A spokesman for Mr Corbyn admitted that he had a seat for most of the journey but claimed he had initially sat on the floor because he could not find any that were unreserved, despite appearing to pass several in the footage.

Harriet Harman, the former acting Labour leader, said she was “baffled” by the incident, adding the best way to build the case for renationalisation was with “facts and figures” not “sitting outside a toilet in a railway carriage”. 

Tory MPs don’t even bother attacking him now. They want him to stay. Harman sums it up well.

Imagine if a National MP said this about a female Labour MP?

From Hansard:

Hon PAULA BENNETT: The reason I am not part of this inquiry is that I actually speak to people at the coalface and people who are suffering from this on a weekly basis. I do not need to go 18 months back in the programme of work that this Government is already doing. As the members themselves would say, what they need is action, and that is what the National Party and this Government are doing.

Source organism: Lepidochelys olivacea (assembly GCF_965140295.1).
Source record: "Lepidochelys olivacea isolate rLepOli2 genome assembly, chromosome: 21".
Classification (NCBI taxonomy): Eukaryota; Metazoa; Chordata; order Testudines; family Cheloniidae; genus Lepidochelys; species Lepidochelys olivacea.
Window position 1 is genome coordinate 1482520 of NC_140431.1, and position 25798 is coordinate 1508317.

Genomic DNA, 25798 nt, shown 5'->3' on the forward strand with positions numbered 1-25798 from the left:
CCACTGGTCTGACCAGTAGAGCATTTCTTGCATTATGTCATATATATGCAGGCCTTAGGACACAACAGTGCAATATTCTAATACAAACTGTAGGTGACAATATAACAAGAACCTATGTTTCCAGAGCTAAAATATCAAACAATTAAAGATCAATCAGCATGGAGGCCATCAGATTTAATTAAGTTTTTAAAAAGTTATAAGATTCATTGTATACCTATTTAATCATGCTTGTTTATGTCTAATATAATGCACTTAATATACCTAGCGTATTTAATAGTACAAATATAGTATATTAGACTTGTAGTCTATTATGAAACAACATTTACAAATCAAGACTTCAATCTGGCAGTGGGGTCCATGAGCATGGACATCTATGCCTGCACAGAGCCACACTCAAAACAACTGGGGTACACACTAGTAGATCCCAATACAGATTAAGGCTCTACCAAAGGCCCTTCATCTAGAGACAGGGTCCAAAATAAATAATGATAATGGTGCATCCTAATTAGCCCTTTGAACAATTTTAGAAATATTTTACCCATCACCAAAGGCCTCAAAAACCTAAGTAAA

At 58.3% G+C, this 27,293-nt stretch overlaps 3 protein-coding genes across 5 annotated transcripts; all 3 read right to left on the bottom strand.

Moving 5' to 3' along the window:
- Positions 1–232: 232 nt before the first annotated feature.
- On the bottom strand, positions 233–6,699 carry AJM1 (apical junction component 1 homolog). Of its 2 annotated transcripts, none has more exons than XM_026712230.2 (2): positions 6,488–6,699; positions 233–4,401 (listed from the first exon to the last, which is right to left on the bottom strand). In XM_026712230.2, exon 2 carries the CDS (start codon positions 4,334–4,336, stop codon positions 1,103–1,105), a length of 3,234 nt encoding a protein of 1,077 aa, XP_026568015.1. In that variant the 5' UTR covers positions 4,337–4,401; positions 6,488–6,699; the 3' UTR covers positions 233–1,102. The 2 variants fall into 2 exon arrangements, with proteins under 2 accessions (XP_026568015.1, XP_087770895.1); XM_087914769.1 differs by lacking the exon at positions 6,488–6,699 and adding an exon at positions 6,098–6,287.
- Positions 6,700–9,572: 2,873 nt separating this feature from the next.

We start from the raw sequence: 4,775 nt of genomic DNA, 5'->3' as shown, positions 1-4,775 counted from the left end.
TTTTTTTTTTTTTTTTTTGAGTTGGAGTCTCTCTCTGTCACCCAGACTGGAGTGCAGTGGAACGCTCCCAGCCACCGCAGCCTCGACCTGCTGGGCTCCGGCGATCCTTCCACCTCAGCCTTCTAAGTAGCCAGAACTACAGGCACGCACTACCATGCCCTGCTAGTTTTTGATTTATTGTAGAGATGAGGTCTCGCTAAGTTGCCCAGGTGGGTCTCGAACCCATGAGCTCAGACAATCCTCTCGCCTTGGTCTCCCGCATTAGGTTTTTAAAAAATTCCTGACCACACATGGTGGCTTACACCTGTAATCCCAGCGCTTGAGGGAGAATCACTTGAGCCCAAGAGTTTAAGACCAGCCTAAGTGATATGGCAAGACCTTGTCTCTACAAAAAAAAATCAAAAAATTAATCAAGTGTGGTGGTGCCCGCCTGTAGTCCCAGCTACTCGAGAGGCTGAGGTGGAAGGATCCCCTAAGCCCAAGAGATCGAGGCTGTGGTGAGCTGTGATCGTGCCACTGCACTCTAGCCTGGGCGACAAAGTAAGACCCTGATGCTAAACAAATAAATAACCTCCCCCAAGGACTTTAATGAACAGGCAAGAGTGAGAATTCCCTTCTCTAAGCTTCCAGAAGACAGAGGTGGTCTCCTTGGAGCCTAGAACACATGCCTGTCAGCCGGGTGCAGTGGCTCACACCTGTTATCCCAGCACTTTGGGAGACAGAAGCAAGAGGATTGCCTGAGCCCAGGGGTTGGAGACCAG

Rt Hon Winston Peters: Minister, since when has the coalface been the local deli?

Winston is all class isn’t he.

EU President says borders are the worst invention ever

The Telegraph reports:

Theresa May has hit back at Jean-Claude Juncker’s claim that borders are the “worst invention” ever made by politicians. 

The European Commission President called for all of Europe’s borders to be opened to show solidarity with the growing numbers of refugees trying to move across the continent.  

His comments come as countries across Europe have been forced tointroduce tighter border controls to stem the flow of people. 

Speaking at Alpbach Media Academy Mr Juncker said: “Borders are the worst invention ever made by politicians.” 

And this is why the British voted to Brexit.

Could vaping save one billion lives?

The Reason Foundation states: